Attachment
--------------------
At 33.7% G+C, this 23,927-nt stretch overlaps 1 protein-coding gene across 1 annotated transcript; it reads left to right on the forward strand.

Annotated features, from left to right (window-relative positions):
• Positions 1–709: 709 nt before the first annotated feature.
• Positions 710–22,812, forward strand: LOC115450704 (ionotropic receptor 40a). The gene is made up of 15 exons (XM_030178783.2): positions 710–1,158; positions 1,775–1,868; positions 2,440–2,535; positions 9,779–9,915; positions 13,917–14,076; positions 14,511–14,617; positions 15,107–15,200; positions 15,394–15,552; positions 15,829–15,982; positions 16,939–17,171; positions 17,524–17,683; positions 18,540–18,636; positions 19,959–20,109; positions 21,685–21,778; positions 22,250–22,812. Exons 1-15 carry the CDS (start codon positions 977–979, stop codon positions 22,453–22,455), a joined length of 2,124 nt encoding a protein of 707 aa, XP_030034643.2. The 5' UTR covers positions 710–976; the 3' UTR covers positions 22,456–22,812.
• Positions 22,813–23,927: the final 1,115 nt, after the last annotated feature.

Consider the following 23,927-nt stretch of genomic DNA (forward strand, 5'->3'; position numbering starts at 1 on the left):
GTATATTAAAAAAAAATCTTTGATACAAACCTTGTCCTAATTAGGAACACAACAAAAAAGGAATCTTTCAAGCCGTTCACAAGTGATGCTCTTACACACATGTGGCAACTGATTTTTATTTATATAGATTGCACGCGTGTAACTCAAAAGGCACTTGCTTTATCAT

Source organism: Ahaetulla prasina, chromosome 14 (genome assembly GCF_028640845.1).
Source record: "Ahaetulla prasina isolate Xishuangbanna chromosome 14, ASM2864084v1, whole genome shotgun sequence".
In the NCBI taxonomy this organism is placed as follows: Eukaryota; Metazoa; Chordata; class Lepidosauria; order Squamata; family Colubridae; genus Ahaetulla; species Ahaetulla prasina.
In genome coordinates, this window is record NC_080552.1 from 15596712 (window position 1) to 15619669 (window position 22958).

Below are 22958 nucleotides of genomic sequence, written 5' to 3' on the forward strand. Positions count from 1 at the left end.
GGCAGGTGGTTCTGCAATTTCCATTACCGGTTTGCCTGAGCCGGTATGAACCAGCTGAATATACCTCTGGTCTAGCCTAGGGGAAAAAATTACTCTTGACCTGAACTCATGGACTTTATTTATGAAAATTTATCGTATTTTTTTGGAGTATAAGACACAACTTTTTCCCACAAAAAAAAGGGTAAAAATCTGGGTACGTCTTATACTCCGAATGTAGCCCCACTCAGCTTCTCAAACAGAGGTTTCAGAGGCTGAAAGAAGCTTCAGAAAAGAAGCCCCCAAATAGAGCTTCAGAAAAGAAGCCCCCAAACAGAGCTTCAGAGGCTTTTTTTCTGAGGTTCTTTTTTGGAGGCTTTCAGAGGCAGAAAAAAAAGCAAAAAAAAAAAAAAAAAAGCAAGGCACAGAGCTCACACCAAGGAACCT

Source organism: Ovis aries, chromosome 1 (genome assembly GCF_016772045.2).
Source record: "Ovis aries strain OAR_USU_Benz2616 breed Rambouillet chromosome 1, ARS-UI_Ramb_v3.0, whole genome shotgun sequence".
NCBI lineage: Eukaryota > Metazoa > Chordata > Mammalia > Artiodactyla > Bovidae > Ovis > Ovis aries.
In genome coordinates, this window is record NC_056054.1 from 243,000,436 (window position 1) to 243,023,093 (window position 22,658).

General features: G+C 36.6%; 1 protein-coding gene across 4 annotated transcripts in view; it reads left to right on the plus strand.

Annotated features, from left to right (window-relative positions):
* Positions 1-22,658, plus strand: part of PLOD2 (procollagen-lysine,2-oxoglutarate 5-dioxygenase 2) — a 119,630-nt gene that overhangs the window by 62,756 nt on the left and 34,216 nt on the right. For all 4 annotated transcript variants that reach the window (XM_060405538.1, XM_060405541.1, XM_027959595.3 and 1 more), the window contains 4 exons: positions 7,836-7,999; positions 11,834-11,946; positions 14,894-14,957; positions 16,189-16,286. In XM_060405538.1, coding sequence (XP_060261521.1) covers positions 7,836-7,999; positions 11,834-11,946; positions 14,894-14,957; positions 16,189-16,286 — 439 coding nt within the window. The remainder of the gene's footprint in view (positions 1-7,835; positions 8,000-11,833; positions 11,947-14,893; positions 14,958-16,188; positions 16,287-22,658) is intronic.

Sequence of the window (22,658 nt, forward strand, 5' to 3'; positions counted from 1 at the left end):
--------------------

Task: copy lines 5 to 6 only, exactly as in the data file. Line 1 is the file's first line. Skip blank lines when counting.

• Positions 22,813–23,927: the final 1,115 nt, after the last annotated feature.

Consider the following 23,927-nt stretch of genomic DNA (forward strand, 5'->3'; position numbering starts at 1 on the left):